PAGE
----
Why don’t Republicans work to promote the general welfare?

Okay we’ve been told repeatedly that in November the voters spoke. What they said, however, is open to interpretation. According to Republicans voters said exactly the same thing most members of their party say all the time: they want smaller government, lower taxes and deficit reduction. And apparently what this amorphous throng supports is a return to a lot of the same practices that got us in so much trouble a few short years ago.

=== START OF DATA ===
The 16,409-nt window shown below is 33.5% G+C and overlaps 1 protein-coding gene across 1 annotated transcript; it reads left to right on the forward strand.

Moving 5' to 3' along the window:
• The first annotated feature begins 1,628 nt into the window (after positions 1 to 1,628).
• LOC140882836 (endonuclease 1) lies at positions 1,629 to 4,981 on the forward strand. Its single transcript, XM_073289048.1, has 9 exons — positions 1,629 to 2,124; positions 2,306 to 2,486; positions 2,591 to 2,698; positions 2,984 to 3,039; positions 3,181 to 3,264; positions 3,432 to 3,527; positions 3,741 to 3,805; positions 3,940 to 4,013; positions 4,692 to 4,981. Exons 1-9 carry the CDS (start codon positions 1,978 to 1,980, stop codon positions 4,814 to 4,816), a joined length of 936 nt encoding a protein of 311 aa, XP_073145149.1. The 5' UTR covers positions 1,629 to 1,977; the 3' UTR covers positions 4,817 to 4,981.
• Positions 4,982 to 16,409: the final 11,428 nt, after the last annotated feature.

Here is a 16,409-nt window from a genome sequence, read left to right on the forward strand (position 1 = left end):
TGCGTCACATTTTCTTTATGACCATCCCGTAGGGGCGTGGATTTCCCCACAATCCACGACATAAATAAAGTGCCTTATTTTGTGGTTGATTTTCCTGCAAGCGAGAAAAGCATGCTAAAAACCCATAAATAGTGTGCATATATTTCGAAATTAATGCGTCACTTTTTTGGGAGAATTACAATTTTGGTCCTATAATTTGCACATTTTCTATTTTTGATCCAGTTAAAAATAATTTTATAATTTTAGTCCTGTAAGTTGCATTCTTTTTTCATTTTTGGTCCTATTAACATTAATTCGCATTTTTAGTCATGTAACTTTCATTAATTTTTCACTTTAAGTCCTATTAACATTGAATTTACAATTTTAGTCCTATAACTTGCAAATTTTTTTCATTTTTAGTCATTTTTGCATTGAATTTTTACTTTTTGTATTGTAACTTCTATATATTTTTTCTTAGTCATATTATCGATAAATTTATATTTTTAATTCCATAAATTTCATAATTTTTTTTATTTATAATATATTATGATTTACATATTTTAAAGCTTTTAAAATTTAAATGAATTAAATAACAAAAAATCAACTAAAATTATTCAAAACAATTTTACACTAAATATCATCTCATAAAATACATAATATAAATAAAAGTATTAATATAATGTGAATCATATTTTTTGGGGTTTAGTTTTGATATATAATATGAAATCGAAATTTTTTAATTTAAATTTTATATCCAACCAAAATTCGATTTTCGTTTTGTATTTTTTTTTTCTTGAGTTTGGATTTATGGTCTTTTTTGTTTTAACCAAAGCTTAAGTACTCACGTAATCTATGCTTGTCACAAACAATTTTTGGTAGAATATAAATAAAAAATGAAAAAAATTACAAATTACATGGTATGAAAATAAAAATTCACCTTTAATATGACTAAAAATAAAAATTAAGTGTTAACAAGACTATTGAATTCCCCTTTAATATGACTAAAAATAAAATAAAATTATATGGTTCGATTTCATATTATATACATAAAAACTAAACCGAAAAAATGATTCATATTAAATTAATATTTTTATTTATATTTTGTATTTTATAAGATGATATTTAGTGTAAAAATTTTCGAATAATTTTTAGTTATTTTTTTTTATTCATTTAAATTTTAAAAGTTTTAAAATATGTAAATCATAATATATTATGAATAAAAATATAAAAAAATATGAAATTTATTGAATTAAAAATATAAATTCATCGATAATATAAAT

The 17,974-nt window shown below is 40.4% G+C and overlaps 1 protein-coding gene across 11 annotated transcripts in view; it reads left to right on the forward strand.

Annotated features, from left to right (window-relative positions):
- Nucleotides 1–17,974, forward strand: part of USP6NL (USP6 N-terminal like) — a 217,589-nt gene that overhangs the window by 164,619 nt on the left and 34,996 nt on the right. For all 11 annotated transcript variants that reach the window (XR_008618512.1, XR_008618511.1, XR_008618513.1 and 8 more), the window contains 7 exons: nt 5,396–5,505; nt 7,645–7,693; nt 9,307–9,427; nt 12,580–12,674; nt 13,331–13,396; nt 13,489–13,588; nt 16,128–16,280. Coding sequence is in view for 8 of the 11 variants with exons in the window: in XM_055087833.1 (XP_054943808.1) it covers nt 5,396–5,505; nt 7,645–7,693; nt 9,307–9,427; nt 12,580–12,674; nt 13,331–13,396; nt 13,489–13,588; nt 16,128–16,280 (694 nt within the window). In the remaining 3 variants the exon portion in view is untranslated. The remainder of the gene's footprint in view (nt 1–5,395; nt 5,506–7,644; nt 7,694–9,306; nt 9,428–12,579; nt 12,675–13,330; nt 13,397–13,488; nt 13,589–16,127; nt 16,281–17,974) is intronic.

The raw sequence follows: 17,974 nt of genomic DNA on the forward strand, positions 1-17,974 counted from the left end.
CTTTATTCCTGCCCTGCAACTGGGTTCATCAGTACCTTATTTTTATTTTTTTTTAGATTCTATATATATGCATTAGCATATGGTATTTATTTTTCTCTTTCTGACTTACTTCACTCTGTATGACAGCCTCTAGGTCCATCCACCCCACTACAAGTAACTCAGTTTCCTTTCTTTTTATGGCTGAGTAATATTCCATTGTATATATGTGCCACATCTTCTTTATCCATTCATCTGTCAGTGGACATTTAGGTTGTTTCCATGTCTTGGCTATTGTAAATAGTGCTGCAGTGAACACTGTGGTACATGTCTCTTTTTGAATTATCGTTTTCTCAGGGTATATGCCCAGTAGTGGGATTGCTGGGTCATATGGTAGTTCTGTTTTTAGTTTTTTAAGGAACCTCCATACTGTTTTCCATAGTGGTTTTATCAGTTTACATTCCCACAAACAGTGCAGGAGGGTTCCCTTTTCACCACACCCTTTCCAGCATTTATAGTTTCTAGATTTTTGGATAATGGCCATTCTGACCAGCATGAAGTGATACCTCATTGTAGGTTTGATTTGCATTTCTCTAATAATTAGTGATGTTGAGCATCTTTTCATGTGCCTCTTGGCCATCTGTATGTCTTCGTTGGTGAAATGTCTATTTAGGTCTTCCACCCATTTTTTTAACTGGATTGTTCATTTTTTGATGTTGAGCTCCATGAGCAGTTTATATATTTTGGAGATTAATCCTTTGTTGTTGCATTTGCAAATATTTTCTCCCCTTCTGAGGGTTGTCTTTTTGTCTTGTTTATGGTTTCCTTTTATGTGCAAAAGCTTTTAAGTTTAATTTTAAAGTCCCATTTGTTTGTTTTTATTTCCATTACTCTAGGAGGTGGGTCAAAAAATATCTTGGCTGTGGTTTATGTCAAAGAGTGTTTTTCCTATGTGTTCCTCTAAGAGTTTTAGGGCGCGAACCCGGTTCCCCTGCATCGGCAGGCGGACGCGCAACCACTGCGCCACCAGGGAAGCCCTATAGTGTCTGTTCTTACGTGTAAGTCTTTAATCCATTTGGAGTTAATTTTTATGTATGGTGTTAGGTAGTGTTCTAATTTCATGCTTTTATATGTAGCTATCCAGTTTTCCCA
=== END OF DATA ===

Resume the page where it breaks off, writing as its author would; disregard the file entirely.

But ask conservatives of all stripes what they think should be eliminated from the budget and after a lot of stammering it eventually becomes clear that bold measures tend to single out the weak and powerless for sacrifices strong, influential members of our society will never be asked to make. Imagine in our current state of cardiac arrest, the kind that constricts normal humane impulses, local governments are curtailing police, firefighters and medical staff because of budgetary constraints. One might have thought those weren’t optional services but rather must-have requirements that any decent functioning governing structure should provide. It remains to be seen how localities will maintain security with a diminished municipal workforce or promote the general welfare, that rarely referenced constitutional assurance.